-- Alan Mozes
THURSDAY, Jan. 27 (HealthDay News) -- About one-fourth of all
black men and women carry a genetic mutation that dramatically
reduces their risk for coronary artery disease, new research
The mutation is found on a gene that has been linked to a
higher risk for heart disease among other races, the
investigators noted. But their study found that in black men and
women who carry this single variation, the risk for arterial
narrowing or clogging drops fivefold.
"What we think we have here is the first confirmed hereditary link to cardiovascular disease among African Americans, and it is a protective one," epidemiologist Diane Becker, a professor at the Johns Hopkins University School of Medicine and Hopkin's Bloomberg School of Public Health and the study's senior investigator, said in a Hopkins news release.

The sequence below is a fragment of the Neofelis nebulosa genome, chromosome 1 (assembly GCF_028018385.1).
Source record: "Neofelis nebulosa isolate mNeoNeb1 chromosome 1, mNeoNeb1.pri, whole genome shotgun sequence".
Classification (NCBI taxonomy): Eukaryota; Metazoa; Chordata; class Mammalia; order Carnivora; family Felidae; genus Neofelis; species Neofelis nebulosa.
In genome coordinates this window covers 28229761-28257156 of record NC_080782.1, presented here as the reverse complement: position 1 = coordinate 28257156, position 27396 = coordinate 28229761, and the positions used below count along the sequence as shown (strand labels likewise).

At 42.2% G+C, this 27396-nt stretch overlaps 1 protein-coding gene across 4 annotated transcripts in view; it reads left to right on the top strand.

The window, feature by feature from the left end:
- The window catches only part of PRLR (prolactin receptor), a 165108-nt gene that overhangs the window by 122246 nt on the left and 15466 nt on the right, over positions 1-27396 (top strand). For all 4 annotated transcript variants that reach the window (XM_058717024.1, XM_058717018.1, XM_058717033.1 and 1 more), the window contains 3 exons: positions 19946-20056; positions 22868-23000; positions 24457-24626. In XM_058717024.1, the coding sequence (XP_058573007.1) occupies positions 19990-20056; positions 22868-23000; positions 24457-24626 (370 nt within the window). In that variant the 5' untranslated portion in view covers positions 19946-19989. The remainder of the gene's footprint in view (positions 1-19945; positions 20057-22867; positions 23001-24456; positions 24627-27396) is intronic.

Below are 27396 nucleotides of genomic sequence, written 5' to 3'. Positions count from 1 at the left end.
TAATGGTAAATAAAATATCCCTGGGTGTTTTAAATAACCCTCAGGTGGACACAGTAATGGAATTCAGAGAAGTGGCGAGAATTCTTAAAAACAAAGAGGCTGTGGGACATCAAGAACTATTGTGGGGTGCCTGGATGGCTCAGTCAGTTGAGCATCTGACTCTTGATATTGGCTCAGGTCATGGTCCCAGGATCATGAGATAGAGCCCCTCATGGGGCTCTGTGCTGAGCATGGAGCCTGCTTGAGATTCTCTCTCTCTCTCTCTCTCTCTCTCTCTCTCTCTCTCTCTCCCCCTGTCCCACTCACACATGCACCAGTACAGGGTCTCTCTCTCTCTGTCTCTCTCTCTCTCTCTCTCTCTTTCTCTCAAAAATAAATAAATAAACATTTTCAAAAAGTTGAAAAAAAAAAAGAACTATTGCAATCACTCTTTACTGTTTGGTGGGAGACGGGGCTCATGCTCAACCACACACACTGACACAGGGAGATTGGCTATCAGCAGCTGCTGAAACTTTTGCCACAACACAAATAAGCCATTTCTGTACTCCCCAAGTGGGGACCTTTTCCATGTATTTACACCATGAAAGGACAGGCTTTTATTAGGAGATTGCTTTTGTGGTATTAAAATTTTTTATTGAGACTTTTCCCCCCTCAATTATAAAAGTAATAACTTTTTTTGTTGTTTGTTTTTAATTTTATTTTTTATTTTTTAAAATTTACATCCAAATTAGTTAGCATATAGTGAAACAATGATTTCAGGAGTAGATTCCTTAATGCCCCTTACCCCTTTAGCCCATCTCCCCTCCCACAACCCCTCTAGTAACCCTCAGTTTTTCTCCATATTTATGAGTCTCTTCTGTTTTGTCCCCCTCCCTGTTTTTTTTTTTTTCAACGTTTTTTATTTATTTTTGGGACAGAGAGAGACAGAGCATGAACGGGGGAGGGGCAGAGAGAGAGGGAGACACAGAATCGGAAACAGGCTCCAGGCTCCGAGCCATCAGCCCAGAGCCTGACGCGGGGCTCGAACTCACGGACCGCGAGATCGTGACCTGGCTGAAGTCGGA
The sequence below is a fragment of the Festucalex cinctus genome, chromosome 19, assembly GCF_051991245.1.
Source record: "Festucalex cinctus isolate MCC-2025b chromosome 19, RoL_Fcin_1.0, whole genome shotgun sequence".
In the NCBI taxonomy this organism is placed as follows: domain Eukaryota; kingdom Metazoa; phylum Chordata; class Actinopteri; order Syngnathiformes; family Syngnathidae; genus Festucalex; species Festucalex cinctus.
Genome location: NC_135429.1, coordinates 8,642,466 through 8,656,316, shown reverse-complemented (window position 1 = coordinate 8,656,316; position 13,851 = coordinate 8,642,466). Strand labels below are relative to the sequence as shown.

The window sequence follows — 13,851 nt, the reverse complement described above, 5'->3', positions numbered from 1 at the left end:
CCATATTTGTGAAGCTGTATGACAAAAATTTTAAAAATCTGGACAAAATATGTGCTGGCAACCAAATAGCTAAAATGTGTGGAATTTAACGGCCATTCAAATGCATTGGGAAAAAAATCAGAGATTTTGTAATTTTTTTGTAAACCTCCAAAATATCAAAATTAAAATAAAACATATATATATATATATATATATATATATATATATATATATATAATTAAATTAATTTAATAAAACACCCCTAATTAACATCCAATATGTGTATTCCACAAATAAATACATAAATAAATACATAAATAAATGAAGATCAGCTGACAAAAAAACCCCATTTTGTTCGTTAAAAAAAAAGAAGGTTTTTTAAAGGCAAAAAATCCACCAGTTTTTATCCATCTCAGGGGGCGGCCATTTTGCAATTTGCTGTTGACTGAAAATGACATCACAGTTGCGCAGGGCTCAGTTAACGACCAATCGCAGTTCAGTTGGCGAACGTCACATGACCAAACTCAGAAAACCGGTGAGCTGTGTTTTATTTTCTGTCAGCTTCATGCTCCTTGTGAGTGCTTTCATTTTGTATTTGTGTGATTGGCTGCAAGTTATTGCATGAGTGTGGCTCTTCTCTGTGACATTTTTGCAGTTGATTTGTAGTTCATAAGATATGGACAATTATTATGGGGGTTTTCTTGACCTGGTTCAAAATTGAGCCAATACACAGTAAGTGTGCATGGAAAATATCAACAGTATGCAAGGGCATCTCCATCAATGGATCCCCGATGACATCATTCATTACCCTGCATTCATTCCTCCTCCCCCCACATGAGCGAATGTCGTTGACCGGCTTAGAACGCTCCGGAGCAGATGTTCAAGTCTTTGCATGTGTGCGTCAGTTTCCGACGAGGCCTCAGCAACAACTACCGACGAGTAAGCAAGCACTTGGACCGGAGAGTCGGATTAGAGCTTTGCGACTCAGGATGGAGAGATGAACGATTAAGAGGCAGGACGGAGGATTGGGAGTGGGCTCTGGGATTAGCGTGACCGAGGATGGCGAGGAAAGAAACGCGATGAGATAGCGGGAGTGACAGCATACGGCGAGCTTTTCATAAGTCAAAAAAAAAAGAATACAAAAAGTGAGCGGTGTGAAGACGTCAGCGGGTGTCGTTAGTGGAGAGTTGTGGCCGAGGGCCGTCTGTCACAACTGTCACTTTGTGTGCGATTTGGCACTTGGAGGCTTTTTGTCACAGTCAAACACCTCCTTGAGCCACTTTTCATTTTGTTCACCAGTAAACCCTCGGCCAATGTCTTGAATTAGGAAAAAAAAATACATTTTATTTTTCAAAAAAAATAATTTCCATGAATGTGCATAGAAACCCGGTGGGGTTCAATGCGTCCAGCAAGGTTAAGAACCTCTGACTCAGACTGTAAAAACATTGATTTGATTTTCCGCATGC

Blacks face a greater risk for heart disease than any other
racial group, the study authors noted.
For their study, reported in the Jan. 27 online issue of the
Journal of Human Genetics, the researchers analyzed the blood of 548 black men and women, 26 to 60 years old, who lived in Baltimore. None had heart disease when their blood was drawn. For confirmation, blood sampling and analysis was done on several hundred comparable residents of Atlanta and Durham, N.C.
In addition to the shield against coronary artery disease that
was found for those with a single mutation, the study also
determined that people who had inherited the same mutation from
both their mother and their father -- thus carrying two copies --
had a tenfold drop in their risk for coronary artery disease. About
6 percent of blacks in the United States fall into that category,
the researchers said.
The U.S. National Heart, Lung and Blood Institute has more on
coronary artery disease.
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